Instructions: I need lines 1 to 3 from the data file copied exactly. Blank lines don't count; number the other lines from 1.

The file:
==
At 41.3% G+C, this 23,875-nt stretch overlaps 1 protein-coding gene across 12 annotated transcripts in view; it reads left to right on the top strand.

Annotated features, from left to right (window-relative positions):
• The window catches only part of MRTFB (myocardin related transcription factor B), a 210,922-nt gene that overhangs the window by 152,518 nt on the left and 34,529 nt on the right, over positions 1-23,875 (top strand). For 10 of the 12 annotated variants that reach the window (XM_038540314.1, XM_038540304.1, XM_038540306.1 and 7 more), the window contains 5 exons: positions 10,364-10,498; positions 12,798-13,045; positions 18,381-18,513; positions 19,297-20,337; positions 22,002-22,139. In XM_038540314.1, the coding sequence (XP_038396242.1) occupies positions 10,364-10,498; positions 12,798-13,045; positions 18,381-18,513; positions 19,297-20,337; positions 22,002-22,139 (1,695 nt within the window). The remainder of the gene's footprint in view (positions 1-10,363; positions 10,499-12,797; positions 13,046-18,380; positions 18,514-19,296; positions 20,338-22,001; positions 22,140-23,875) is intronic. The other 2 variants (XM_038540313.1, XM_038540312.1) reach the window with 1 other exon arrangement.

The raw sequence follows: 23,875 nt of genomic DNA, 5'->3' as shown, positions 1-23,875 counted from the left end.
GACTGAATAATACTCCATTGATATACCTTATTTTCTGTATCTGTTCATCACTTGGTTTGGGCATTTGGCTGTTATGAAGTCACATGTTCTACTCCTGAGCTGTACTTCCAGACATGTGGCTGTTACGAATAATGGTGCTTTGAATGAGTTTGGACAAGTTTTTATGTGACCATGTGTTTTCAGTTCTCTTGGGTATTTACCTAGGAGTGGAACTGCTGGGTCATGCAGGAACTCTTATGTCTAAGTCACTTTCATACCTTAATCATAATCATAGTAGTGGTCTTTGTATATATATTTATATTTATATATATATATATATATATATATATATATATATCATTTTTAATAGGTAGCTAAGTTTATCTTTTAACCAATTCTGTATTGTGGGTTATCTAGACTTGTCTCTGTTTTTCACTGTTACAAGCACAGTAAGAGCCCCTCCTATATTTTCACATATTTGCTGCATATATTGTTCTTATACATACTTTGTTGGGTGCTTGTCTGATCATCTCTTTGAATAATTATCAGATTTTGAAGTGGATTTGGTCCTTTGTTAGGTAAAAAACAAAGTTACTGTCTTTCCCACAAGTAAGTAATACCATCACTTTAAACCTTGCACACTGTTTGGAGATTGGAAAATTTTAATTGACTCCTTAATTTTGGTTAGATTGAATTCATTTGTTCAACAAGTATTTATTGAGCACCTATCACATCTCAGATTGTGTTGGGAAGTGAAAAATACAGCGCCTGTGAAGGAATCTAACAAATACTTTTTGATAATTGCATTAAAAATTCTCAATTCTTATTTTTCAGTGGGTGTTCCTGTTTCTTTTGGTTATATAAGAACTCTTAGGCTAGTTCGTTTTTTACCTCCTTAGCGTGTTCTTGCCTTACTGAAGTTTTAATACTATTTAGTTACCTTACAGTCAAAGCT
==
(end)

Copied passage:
At 41.3% G+C, this 23,875-nt stretch overlaps 1 protein-coding gene across 12 annotated transcripts in view; it reads left to right on the top strand.

Annotated features, from left to right (window-relative positions):
• The window catches only part of MRTFB (myocardin related transcription factor B), a 210,922-nt gene that overhangs the window by 152,518 nt on the left and 34,529 nt on the right, over positions 1-23,875 (top strand). For 10 of the 12 annotated variants that reach the window (XM_038540314.1, XM_038540304.1, XM_038540306.1 and 7 more), the window contains 5 exons: positions 10,364-10,498; positions 12,798-13,045; positions 18,381-18,513; positions 19,297-20,337; positions 22,002-22,139. In XM_038540314.1, the coding sequence (XP_038396242.1) occupies positions 10,364-10,498; positions 12,798-13,045; positions 18,381-18,513; positions 19,297-20,337; positions 22,002-22,139 (1,695 nt within the window). The remainder of the gene's footprint in view (positions 1-10,363; positions 10,499-12,797; positions 13,046-18,380; positions 18,514-19,296; positions 20,338-22,001; positions 22,140-23,875) is intronic. The other 2 variants (XM_038540313.1, XM_038540312.1) reach the window with 1 other exon arrangement.